Golf: The pressure's on


Only one tournament to go before the Ryder Cup team for Europe is finalised and, if anything, the plot has thickened.

Sam Torrance confirmed in Munich yesterday that Sergio Garcia would be one of his wild cards when he names the 12-man team on Sunday but became decidedly elusive over whether Jesper Parnevik would be the other.

For months, leading up to today's start of the BMW International, Torrance has leaned towards Parnevik, but that was before it became probable Jose Maria Olazabal would miss out.

Now Torrance would appear to be keeping one of his two options open until the last minute.

He said: 'If Olly finished second in this event and jumped up to 11th or 12th place in the Ryder Cup table, or indeed any established Ryder Cup player did well here, it would definitely put the cat among the pigeons.'

What are we supposed to read into that? A complete red herring or a message to Olly - give me an excuse to pick you? Torrance was in excellent form yesterday. Having to choose between an Olazabal showing some form and Parnevik, who was the perfect partner for Garcia last time, would leave many people feeling as though a headache was coming on.

But the closer the match draws, the more the captain appears to be enjoying himself - especially the by-play surrounding his appearance as a competitor here.

Over the first two rounds Torrance plays alongside Paul Lawrie and at breakfast yesterday he said to his fellow Scot: 'Sorry about that. I bet I was the last person you wanted to see drawn out next to your name.'

Lawrie is one of 13 players chasing the other Ryder Cup spot that is not pinned down here. Only an improbable series of events would displace Bernhard Langer from ninth in the table, but Phillip Price, in the 10th and last automatic spot, is far more vulnerable.

If Price misses the cut, his prospects of making a cherished Ryder Cup debut would be slim indeed.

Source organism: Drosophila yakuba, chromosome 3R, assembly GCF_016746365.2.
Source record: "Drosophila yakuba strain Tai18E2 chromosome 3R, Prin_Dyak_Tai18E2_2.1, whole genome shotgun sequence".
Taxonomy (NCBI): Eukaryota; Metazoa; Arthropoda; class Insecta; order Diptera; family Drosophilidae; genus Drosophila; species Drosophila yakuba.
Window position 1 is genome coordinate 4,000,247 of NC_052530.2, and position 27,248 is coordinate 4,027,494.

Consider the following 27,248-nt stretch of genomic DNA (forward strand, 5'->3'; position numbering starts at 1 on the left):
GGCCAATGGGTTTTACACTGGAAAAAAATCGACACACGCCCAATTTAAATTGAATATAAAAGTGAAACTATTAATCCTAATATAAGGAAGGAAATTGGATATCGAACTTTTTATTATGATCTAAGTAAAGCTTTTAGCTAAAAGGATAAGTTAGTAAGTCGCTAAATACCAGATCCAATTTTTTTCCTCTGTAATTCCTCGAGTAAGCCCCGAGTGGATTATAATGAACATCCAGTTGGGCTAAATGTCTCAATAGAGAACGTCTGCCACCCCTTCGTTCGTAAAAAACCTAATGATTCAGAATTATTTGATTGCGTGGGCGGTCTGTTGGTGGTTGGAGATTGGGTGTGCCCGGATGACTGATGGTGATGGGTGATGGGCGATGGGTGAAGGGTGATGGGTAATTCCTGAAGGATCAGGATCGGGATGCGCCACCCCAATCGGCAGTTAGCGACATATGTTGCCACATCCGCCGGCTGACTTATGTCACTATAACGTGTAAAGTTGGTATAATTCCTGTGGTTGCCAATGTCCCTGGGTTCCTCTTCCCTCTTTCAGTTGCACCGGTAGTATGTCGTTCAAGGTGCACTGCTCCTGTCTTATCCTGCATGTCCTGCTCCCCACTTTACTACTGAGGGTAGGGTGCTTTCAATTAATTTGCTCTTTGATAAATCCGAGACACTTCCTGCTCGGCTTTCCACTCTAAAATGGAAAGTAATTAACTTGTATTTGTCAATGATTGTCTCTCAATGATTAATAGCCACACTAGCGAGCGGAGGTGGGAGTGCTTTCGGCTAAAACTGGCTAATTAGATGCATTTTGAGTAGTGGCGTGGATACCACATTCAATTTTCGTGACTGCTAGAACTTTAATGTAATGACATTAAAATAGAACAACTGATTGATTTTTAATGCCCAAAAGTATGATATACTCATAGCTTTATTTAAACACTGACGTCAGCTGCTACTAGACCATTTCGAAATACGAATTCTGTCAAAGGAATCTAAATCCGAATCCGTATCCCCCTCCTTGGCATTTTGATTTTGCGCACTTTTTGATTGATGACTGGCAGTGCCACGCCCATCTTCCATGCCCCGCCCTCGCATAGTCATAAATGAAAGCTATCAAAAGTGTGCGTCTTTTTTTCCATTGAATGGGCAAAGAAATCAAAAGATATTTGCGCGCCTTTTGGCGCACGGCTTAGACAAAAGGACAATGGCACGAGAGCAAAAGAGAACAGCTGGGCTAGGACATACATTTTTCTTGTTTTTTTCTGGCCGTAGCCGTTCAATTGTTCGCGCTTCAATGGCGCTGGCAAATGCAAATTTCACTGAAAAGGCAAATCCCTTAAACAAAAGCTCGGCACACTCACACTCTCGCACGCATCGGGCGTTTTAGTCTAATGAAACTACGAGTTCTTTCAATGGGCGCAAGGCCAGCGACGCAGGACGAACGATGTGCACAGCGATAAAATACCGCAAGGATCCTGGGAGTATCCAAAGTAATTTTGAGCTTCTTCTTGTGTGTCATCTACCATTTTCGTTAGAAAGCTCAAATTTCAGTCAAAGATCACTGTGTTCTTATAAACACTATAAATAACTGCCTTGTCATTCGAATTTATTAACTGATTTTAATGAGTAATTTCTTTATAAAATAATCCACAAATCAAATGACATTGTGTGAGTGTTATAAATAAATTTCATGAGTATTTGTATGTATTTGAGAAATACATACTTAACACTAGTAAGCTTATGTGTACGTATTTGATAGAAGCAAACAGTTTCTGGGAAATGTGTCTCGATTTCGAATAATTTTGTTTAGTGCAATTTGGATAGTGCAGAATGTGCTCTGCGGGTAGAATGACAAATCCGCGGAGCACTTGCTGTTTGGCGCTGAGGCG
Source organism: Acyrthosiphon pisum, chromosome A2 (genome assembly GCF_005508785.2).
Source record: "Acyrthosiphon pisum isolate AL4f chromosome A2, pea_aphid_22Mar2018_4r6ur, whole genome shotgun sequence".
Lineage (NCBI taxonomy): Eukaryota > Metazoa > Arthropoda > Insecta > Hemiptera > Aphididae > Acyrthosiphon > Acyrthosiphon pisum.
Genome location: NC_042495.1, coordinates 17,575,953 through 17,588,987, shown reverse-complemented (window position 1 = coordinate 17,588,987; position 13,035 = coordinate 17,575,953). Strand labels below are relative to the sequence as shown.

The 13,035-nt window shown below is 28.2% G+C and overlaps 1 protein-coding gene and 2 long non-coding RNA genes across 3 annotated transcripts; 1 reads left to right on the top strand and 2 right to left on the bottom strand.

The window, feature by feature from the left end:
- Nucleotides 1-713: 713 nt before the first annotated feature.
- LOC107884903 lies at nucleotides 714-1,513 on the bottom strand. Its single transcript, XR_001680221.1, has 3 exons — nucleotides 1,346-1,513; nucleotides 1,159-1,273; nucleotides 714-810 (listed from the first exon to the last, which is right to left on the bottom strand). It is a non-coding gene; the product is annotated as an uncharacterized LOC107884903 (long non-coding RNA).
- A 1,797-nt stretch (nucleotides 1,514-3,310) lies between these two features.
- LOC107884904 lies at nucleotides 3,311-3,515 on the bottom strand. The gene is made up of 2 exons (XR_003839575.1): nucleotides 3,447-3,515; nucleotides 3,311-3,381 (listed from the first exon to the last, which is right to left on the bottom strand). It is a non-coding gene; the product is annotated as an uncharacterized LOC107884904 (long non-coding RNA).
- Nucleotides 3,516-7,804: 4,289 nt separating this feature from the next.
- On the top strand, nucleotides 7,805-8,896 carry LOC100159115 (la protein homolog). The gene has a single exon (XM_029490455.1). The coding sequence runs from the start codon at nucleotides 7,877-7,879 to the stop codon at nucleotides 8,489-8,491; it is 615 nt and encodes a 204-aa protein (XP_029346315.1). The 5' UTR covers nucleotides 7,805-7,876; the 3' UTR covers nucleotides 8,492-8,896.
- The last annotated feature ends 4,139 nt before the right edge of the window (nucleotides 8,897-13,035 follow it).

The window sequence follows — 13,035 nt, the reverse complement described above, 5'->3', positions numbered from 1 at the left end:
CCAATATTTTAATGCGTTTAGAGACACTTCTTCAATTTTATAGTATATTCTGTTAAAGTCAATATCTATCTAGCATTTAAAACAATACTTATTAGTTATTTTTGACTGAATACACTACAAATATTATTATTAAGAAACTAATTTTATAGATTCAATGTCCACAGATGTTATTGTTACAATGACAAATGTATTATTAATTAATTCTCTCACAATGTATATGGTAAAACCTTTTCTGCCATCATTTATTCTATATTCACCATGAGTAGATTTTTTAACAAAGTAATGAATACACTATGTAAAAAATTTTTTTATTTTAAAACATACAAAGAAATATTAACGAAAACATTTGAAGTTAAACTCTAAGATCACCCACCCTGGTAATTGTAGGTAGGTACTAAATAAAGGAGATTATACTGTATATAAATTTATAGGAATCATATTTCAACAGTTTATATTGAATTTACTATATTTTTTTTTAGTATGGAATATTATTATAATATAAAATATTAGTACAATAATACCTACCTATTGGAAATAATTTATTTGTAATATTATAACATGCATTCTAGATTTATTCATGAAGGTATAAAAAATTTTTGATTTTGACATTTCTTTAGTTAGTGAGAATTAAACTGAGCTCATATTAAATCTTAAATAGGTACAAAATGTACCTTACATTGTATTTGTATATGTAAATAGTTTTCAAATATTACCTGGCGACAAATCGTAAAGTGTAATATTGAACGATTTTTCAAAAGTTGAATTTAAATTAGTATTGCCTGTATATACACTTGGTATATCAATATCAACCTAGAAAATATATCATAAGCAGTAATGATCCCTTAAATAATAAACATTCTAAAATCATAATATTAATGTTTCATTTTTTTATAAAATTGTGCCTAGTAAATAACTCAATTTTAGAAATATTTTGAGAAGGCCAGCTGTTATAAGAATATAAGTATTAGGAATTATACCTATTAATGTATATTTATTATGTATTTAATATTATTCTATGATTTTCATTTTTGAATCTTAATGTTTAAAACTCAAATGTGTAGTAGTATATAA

Meaning no disrespect to Price, the ideal scenario for Torrance would probably be a victory for either Garcia or Olazabal, which would mean both - plus Parnevik - could make it to The Belfry.

It is hard, mind you, to root against the eminently likeable Price. The Welshman has been living with this pressure all summer and it has showed in his golf. Everywhere he goes people only talk about one thing.

When he got back from the World Championship event in Akron, Ohio, on Tuesday he looked at the number of messages piled up on his answering machine and decided they could wait until he returned from Munich on Sunday.

Price said: 'I'd love to say this is just another week but I know it's not. The amount of focus on me makes it completely different, but I'm hopeful of hanging on.

'If I could choose a course that suits me perfectly this is it. Drives, short irons and good putting are the keys here and that's my game.'

Torrance knows what Price and the rest of the hopefuls are going through. Ten years ago he was in pretty much the same boat. He needed to finish in the top five here to secure a place for the match at Kiawah Island and was making a brilliant fist of it until he got to the 17th hole on the final day. A double bogey changed everything.

He said: 'Suddenly the drive on the last became a totally different proposition. I'm pleased to say I hung on.

'But anyone who does well here and qualifies has undergone the perfect preparation for what will be in store at The Belfry.'

Past history bears that out. Two years ago Padraig Harrington finished second to move into the qualifying places and went on to enjoy a notable Ryder Cup debut.

In 1993 Joakim Haeggman held on to the last spot by getting down in two from a bunker at the last and again did himself justice in the match itself. Paul Broadhurst, unbeaten when he played in 1991, again qualified by finishing runner-up in the last event in Munich.

Ian Poulter is the man most likely to overtake Price since he stands just behind him in the table and the ebullient 25-year-old is loving all the conjecture.

Some rookies would struggle to rest at night but Poulter slept five hours on the flight back from America on Monday and 12 more on Tuesday night.

He said: 'I know I'm going to enjoy the next four days but I don't know whether everyone else will be able to say the same.'

John Daly, flown over at great expense, will certainly enjoy himself. What did he think about the Ryder Cup?

With a mischievous smile the ever-quotable one came up with a somewhat different take on it all: 'After Brookline I don't know why they don't just give both sides boxing gloves and let them beat the s*** out of one another.'

No comments have so far been submitted. Why not be the first to send us your thoughts, or debate this issue live on our message boards.

We are no longer accepting comments on this article.

Who is this week's top commenter? Find out now